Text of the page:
This is the "so-called" reason the government won't reveal all they know about UFOs. The panic from this broadcast was significant.
Although Orson Welles, Mercury Theatre and the Columbia Broadcasting System couldn't "soap the windows" of their listeners the night before Halloween back in 1938, they could annihilate the world for them. And that's exactly what they did with this radio adaptation of H.G. Wells' famous novel, War of the Worlds. The adaptation was written by Howard Koch, and it was realistic enough to panic some listeners who tuned in too late to realize the broadcast was merely a prank.
Koch used his medium to good effect, couching the first part of his drama as a series of special news reports interrupting a "regular" program of dance music. These updates on the seemingly innocent scientific oddity taking place on Mars served to pique interest, which Koch quickly built on with breathtaking, on-the-scene reports from Grover's Mill. How could listeners help but perch on the edge of their seats as Carl Phillips coolly intoned phrases such as, "I'll give you every detail as long as I can talk..."?
As the Martians spread their terror throughout New Jersey, Koch jacked up the tension using radio reports from the infantry and air force. These messages would ominously fall silent as the troops engaged the invaders, occasionally preceded by a telling, "Only one thing left..." Koch then used the show's intermission to segue into the first-person account of the "end of the world" by Pearson, a haunting and poignant monologue spoken by Welles.
It's easy to see why this broadcast created genuine panic back in 1938, and today it still stands as one of the most exhilarating SF radio shows in history. It is easily equal to Wells' original masterpiece.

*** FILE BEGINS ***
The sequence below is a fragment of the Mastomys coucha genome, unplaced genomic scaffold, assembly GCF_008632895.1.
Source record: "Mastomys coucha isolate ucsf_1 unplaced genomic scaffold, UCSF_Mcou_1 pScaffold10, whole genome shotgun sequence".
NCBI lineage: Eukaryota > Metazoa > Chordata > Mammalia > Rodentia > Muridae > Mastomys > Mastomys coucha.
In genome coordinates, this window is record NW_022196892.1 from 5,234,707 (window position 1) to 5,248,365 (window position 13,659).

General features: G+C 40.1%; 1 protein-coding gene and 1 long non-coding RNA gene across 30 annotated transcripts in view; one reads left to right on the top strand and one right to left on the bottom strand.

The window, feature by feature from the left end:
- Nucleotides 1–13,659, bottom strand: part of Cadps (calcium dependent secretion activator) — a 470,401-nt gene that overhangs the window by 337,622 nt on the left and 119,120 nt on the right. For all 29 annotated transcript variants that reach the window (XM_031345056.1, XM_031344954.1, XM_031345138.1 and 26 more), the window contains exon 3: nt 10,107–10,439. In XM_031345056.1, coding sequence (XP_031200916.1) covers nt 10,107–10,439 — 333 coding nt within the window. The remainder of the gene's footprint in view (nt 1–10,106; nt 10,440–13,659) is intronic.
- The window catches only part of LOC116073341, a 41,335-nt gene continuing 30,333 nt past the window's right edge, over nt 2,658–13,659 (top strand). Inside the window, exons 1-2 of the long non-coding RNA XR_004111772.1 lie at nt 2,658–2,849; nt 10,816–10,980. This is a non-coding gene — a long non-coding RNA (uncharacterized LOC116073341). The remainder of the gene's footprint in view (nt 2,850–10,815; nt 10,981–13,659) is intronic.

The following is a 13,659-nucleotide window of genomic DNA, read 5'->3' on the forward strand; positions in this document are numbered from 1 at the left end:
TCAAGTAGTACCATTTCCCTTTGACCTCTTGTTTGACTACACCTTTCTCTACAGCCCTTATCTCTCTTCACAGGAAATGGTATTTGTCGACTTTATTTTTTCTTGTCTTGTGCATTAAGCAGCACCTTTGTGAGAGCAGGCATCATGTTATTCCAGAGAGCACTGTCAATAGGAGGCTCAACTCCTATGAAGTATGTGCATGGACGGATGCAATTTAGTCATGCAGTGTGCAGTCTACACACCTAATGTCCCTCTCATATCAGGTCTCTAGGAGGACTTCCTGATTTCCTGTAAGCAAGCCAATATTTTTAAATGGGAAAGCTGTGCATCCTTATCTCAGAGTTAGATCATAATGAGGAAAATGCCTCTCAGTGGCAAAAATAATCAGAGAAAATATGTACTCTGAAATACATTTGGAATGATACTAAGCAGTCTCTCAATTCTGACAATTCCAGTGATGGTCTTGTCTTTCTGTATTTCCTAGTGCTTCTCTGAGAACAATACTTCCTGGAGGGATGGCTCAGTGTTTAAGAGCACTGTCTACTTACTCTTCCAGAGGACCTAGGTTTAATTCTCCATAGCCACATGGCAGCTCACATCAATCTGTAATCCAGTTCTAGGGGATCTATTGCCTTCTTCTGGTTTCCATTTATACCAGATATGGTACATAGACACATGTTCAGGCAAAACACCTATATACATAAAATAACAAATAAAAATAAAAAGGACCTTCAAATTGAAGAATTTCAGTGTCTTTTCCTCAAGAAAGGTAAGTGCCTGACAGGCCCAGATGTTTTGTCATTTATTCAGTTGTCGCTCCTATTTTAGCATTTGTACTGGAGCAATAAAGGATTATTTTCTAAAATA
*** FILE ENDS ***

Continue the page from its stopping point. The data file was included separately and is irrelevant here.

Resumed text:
Public Domain (P)2013 Reality Entertainment
There are no listener reviews for this title yet.
"Dated but still a great story"
I will probably listen to this dramatised story again. It is a fantastic story, interestingly presented as a news broadcast which is why it caused a panic when originally broadcast. The reports were very well narrated / acted and were realistic and almost convincing even though it is very far fetched. Only because it's now slightly dated have I given it 4 stars overall NOT 5.
The really original concept and great twist at the end.
Carl Phillips the reporter was my favourite character because he kept his cool remarkably well despite what he was seeing.
It made me feel awe at the thought that maybe life could exist on other planets (but clearly NOT Mars).
Great play well worth a listen.
Report Inappropriate Content
If you find this review inappropriate and think it should be removed from our site, let us know. This report will be reviewed by Audible and we will take appropriate action.